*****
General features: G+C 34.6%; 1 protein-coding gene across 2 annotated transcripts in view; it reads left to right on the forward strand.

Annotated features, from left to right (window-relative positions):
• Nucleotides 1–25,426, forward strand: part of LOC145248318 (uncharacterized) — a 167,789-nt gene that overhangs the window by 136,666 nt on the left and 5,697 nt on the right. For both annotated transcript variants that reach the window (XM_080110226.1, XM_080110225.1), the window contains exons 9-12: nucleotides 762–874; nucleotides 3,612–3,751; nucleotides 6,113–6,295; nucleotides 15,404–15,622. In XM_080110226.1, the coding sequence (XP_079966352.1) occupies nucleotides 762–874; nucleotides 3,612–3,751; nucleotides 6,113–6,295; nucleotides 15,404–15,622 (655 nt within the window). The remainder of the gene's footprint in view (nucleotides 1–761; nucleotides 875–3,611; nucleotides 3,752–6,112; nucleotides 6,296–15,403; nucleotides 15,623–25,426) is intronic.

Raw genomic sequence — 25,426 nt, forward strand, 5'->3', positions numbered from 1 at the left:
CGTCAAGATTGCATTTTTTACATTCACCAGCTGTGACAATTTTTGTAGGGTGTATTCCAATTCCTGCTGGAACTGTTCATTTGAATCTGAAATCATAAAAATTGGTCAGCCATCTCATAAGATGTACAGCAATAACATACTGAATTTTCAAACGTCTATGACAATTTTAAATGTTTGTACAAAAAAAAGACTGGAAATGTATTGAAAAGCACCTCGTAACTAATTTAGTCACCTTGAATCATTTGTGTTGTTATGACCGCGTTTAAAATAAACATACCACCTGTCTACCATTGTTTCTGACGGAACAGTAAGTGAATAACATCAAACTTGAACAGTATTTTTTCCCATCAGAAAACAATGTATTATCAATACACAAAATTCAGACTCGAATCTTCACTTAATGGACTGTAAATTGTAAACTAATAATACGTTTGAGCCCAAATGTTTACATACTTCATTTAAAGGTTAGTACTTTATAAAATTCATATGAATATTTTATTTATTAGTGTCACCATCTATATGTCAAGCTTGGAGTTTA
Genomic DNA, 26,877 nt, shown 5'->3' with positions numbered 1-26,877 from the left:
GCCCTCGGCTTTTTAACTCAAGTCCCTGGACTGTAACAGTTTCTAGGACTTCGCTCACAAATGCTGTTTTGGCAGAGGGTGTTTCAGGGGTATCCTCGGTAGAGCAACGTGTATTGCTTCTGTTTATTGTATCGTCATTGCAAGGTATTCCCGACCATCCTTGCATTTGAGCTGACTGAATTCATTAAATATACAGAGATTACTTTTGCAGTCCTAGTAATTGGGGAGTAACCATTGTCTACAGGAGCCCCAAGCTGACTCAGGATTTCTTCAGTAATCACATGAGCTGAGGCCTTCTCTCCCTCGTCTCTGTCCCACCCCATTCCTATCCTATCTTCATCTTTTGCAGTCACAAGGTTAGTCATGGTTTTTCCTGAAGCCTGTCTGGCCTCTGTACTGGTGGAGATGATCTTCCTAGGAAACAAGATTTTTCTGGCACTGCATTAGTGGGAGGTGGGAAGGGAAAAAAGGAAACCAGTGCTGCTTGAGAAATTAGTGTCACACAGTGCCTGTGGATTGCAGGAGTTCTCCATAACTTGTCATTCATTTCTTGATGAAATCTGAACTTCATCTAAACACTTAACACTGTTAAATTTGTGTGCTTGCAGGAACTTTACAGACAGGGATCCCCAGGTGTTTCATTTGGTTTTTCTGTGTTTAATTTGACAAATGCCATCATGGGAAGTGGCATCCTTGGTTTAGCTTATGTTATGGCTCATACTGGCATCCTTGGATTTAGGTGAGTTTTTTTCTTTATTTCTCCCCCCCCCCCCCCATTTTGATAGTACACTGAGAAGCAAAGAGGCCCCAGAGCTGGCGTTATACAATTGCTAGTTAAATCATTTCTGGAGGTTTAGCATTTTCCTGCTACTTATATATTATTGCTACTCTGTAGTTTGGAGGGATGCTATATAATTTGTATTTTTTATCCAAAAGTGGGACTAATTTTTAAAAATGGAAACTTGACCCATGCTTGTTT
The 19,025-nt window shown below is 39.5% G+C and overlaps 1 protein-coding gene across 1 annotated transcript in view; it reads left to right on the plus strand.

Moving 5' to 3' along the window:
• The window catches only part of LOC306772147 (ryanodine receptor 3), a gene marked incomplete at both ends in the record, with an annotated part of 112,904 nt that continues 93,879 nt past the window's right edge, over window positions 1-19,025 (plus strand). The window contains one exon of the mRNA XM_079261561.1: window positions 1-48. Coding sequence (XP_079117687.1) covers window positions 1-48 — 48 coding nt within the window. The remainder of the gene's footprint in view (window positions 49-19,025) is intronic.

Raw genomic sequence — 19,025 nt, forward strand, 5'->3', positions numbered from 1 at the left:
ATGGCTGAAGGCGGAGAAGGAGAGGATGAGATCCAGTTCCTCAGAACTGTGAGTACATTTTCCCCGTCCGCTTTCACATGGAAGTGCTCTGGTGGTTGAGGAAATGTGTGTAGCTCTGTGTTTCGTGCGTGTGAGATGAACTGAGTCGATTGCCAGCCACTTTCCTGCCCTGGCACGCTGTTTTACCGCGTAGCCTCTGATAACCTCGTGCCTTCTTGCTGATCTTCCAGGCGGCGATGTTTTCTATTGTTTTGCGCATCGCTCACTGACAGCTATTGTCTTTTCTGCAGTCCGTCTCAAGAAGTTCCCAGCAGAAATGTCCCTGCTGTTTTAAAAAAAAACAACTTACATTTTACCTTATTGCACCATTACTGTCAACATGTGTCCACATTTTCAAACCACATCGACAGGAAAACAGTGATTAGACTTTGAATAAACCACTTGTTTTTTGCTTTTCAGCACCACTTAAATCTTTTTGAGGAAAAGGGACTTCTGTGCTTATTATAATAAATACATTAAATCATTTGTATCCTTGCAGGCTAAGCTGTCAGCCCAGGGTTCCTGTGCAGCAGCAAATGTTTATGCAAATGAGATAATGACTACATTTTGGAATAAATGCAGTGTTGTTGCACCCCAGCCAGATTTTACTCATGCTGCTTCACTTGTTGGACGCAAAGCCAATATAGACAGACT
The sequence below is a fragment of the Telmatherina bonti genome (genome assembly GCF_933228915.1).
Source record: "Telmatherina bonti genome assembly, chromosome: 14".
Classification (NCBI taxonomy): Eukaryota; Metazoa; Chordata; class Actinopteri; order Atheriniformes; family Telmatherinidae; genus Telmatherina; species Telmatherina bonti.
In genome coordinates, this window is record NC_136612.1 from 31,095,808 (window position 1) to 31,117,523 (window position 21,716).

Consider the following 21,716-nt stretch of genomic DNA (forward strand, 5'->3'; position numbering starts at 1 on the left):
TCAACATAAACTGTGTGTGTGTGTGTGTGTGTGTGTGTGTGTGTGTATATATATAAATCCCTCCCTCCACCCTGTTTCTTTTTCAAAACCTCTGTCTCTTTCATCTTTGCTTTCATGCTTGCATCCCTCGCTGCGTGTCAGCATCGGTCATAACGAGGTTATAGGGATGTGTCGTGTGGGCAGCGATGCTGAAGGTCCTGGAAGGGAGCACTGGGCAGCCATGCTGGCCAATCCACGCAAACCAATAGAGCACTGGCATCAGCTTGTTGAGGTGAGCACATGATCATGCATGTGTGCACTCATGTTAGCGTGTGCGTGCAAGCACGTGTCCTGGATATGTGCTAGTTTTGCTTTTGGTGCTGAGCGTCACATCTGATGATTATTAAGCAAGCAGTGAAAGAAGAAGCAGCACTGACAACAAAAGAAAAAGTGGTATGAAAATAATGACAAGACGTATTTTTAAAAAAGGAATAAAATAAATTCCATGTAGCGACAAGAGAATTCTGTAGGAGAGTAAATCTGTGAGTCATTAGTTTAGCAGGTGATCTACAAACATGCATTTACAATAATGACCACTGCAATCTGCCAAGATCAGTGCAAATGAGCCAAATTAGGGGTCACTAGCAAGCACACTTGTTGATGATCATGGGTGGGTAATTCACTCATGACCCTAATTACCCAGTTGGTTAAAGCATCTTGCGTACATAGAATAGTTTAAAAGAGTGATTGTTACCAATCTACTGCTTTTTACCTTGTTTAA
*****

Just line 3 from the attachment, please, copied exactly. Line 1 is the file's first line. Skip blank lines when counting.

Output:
• Nucleotides 1–25,426, forward strand: part of LOC145248318 (uncharacterized) — a 167,789-nt gene that overhangs the window by 136,666 nt on the left and 5,697 nt on the right. For both annotated transcript variants that reach the window (XM_080110226.1, XM_080110225.1), the window contains exons 9-12: nucleotides 762–874; nucleotides 3,612–3,751; nucleotides 6,113–6,295; nucleotides 15,404–15,622. In XM_080110226.1, the coding sequence (XP_079966352.1) occupies nucleotides 762–874; nucleotides 3,612–3,751; nucleotides 6,113–6,295; nucleotides 15,404–15,622 (655 nt within the window). The remainder of the gene's footprint in view (nucleotides 1–761; nucleotides 875–3,611; nucleotides 3,752–6,112; nucleotides 6,296–15,403; nucleotides 15,623–25,426) is intronic.